Beef 2021: Next gen ready to shine

Beef 2021: Next gen ready to shine

Analysis
Judge Stephen Pearce, RB Sellars owner Richard Sellars, Beef Australia 2018 Young Judges Champion Katelyn Holznagel and judge Nicole Hartwig.

Judge Stephen Pearce, RB Sellars owner Richard Sellars, Beef Australia 2018 Young Judges Champion Katelyn Holznagel and judge Nicole Hartwig.

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The younger generation will have plenty of opportunities to put their skills on display at Beef Australia 2021, as the event's focus on nurturing the beef industry's future leaders continues to shine through.

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The younger generation will have plenty of opportunities to put their skills on display at Beef Australia 2021, as the event's focus on nurturing the beef industry's future leaders continues to shine through.

Entries for all four youth competitions have been coming "thick and fast" according to organisers, with plenty of youngsters from across Queensland and New South Wales eager to compete.

First off the mark will be the Young Commercial Judges Competition on the afternoon of Sunday, May 2.

The competition will be divided into four age categories - under 12 years, 12 years and under 15 years, 15 years and under 18 years, and 18 years and under 21 years.

The Champion Young Commercial Judge will be awarded $200 cash, a champion trophy and have their name engraved on the Jan Sinclair Perpetual Memorial Trophy to be displayed in the Beef Australia office. The championship will be awarded to the highest scoring entrant from any of the four classes.

Competition coordinator Brett Coomb said he believed commercial judging competitions were a vital part of educating the beef industry's younger generation.

"The difference between this competition and other judging is that you are judging 16 steers in groups of four," he said.

"You have to be able to assess a pen of cattle rather than an individual animal, much like you would if you were at the saleyards.

"Even if a young person's interest lies in seedstock, I think that competing in commercial competitions is incredibly valuable.

"If you're in the industry, the final product is these steers and heifers and being able to assess them well and know if they will hit market specifications is a vital skill if a young person is looking to be involved in the beef industry."

The action will continue on Monday with Junior Paraders, the Junior Schools Team Judging and the Junior Led Steer Competition all set to be held that day.

Kicking off at 8.30am, the Young Paraders Competition is divided into five age categories.

There will be four rings with four classes judged at once. The winners of each class will go on to compete in a championship.

All competitors in the competition must provide their own animal under 21 months old to parade, which must be shown in a class at Beef Australia 2021.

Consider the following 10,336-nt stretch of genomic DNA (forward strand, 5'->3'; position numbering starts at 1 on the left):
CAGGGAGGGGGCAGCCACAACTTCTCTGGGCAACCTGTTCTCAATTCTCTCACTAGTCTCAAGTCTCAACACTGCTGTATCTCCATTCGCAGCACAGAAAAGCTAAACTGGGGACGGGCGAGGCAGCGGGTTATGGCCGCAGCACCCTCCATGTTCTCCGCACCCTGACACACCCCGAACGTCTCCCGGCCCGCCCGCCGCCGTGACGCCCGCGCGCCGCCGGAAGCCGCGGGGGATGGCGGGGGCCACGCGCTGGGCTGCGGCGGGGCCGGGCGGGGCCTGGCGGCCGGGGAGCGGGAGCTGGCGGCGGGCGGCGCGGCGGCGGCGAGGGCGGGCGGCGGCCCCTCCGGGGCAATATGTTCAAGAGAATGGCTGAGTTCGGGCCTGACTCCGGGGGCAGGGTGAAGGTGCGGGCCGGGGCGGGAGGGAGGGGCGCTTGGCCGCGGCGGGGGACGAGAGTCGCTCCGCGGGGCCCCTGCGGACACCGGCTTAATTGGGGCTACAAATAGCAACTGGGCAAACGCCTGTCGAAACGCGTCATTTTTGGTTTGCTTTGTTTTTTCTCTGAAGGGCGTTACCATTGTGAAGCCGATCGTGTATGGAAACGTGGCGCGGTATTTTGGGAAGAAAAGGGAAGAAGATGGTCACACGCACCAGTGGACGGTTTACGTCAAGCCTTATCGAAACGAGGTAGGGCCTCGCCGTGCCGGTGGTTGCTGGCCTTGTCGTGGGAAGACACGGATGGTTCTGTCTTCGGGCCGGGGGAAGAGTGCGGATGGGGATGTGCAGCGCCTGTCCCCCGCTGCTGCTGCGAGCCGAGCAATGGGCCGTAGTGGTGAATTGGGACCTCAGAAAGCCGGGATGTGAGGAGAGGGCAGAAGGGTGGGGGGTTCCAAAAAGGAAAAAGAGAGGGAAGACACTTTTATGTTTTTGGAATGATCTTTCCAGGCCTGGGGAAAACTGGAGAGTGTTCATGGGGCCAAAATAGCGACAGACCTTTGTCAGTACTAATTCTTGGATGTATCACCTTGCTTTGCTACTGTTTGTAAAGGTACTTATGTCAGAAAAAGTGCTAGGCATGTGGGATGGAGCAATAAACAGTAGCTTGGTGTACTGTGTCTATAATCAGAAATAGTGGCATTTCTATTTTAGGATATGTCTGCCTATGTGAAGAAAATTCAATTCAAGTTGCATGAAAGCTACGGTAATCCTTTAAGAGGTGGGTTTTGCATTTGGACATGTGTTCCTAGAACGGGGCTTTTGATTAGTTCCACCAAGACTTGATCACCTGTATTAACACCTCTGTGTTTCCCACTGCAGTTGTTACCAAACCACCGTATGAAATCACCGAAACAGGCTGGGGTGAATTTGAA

The Junior Schools Team Judging will be next, half an hour after the finish of Junior Paraders.

Four bulls and four females will be paraded before the competitors, with each team required to place the animals in each group

Rounding out the day will be the Junior Led Steers, with handlers aged between 12 and 19 leading milk-tooth steers across four weight-based classes.

Prize money and ribbons will be awarded to first to third place getters in each class, with a grand champion led steer trophy to be awarded.

Then on the Friday, it will be the Young Judges Competition in the stud cattle arena, with five age classes.

Finalists will be chosen from those contestants, with the highest scores after completion of the judging section. The finalists will then be required to place and comment on one of the groups of stud cattle.

Beef Australia stud cattle committee chairman Russell Hughes said giving young people opportunities to compete was really important and they had seen strong interest in Beef Australia 2021 competitions.

"A lot of shows weren't held last year so this may be the first opportunity many kids have had to compete in a while," he said.

"We have a really strong COVID plan as we were very passionate to see the event go ahead."

Mr Hughes said the bulk of the youth competitions had moved to the Monday during Beef Australia 2018 to coincide with the public holiday and the decision had been made to keep that format for the current event.

"Monday is really about the youth and them having that opportunity to perform in front of a big crowd and then we finish the week with the young judges, so really we're bookending the week with our young people," he said.

Mr Hughes said taking part in junior parading and judging judging was a great way for young people in the beef industry to build their confidence while learning.

"Last time, I was watching a young fellow who was about eight years old. The way he spoke, you would think he was a person 20 years older," he said.

"It's more than just being able to judge the animal, it's being able to talk confidently and clearly about why you chose them and their attributes."

More information about the specific times and details for each competition can be found in the Beef Australia 2021 program.

The story Beef 2021: Next gen ready to shine first appeared on Queensland Country Life.

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